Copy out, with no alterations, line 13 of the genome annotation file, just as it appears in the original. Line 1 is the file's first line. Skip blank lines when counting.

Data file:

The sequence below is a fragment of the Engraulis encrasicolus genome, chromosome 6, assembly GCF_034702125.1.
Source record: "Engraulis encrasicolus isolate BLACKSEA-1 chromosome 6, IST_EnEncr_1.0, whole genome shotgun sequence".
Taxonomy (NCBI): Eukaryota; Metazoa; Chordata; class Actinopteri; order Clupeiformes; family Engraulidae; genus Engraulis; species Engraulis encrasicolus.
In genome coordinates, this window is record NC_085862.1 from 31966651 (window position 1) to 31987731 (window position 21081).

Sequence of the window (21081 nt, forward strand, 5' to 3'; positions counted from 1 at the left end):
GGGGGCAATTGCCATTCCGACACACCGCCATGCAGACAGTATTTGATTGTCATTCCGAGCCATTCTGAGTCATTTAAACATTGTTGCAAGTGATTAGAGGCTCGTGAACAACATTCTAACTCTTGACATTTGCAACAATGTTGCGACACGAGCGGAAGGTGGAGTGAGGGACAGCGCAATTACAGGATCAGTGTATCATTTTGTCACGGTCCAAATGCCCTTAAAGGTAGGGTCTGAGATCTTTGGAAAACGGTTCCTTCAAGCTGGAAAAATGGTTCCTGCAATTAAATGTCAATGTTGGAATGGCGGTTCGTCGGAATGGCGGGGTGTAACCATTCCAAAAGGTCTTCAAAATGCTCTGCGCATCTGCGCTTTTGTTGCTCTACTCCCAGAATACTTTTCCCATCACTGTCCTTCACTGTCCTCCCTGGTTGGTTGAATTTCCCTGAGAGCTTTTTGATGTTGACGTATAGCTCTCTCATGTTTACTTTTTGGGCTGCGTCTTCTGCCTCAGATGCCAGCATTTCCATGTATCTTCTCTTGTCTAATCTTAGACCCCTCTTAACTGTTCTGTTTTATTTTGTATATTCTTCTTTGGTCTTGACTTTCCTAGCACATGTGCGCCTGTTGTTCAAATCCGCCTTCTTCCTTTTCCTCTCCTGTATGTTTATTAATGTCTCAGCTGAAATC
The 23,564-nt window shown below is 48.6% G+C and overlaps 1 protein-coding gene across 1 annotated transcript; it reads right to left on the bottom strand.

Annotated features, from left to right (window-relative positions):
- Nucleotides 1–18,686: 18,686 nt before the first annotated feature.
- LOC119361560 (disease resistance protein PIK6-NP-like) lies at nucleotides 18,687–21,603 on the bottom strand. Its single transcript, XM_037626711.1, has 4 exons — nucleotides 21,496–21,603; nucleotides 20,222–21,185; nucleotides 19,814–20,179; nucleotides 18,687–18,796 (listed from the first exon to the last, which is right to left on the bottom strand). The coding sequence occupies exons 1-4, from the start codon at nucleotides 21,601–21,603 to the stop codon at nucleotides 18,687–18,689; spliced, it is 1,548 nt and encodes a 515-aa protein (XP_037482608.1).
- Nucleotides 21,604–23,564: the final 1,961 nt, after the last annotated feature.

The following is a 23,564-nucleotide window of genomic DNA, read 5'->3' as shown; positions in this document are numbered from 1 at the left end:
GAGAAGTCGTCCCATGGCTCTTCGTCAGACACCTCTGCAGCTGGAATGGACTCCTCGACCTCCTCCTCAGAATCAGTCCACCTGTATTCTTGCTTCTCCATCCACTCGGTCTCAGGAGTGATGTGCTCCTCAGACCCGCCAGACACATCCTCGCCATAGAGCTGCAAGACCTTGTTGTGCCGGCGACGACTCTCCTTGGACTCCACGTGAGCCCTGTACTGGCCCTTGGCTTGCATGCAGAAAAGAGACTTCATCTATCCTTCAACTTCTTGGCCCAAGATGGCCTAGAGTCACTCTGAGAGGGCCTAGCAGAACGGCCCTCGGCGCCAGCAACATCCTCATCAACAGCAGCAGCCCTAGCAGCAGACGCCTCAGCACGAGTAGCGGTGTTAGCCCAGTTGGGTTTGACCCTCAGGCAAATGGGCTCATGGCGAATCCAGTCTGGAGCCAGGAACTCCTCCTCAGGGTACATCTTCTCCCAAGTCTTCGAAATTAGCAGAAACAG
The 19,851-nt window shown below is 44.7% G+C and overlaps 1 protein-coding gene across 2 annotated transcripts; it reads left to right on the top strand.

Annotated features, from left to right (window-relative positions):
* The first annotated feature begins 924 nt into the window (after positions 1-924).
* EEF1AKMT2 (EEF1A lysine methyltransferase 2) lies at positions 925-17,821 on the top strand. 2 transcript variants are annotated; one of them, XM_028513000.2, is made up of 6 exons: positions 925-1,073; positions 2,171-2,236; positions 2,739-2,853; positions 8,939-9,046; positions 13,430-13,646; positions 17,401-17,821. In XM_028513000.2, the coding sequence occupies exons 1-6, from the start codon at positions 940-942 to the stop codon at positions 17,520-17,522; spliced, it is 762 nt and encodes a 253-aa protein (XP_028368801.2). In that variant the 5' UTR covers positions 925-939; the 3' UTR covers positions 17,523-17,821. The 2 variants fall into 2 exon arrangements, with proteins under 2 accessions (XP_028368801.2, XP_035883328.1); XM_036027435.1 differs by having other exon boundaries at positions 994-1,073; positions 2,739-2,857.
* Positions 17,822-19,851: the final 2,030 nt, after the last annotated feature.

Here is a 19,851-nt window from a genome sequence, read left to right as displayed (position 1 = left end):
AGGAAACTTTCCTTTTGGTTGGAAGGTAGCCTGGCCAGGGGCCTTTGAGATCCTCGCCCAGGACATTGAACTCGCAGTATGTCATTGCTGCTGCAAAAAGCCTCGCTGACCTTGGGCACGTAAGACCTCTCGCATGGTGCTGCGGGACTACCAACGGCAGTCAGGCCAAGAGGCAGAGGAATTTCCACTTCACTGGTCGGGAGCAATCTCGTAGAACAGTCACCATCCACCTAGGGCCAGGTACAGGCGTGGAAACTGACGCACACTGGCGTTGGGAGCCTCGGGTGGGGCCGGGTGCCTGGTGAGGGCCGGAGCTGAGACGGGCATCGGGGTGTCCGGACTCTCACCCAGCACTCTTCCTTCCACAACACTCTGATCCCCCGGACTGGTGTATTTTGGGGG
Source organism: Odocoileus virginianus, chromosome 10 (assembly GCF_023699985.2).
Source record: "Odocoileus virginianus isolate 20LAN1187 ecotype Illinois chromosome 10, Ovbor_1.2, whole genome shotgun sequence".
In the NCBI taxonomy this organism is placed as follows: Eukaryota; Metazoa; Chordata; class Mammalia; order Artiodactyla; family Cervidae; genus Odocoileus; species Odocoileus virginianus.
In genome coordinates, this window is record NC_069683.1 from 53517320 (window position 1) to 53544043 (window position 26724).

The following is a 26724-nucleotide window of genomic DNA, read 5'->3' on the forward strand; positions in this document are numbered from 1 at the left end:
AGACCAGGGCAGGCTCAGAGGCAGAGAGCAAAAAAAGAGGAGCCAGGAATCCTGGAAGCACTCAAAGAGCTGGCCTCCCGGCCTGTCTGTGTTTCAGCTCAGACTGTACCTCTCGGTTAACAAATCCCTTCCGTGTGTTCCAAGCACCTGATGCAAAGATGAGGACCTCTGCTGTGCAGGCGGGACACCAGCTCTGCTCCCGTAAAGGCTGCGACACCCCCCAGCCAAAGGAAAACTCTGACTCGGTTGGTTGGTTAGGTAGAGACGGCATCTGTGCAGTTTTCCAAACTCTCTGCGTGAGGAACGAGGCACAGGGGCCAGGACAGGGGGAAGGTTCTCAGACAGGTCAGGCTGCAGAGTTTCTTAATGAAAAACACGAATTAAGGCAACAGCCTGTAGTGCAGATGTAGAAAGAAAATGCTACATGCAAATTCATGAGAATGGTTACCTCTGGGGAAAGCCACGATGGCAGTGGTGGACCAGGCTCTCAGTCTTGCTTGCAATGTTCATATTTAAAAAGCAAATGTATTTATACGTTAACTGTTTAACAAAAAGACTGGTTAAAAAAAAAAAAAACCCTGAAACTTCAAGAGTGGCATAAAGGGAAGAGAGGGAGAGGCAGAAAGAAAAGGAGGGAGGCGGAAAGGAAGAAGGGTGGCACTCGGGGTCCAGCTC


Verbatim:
GAGAAGTCGTCCCATGGCTCTTCGTCAGACACCTCTGCAGCTGGAATGGACTCCTCGACCTCCTCCTCAGAATCAGTCCACCTGTATTCTTGCTTCTCCATCCACTCGGTCTCAGGAGTGATGTGCTCCTCAGACCCGCCAGACACATCCTCGCCATAGAGCTGCAAGACCTTGTTGTGCCGGCGACGACTCTCCTTGGACTCCACGTGAGCCCTGTACTGGCCCTTGGCTTGCATGCAGAAAAGAGACTTCATCTATCCTTCAACTTCTTGGCCCAAGATGGCCTAGAGTCACTCTGAGAGGGCCTAGCAGAACGGCCCTCGGCGCCAGCAACATCCTCATCAACAGCAGCAGCCCTAGCAGCAGACGCCTCAGCACGAGTAGCGGTGTTAGCCCAGTTGGGTTTGACCCTCAGGCAAATGGGCTCATGGCGAATCCAGTCTGGAGCCAGGAACTCCTCCTCAGGGTACATCTTCTCCCAAGTCTTCGAAATTAGCAGAAACAG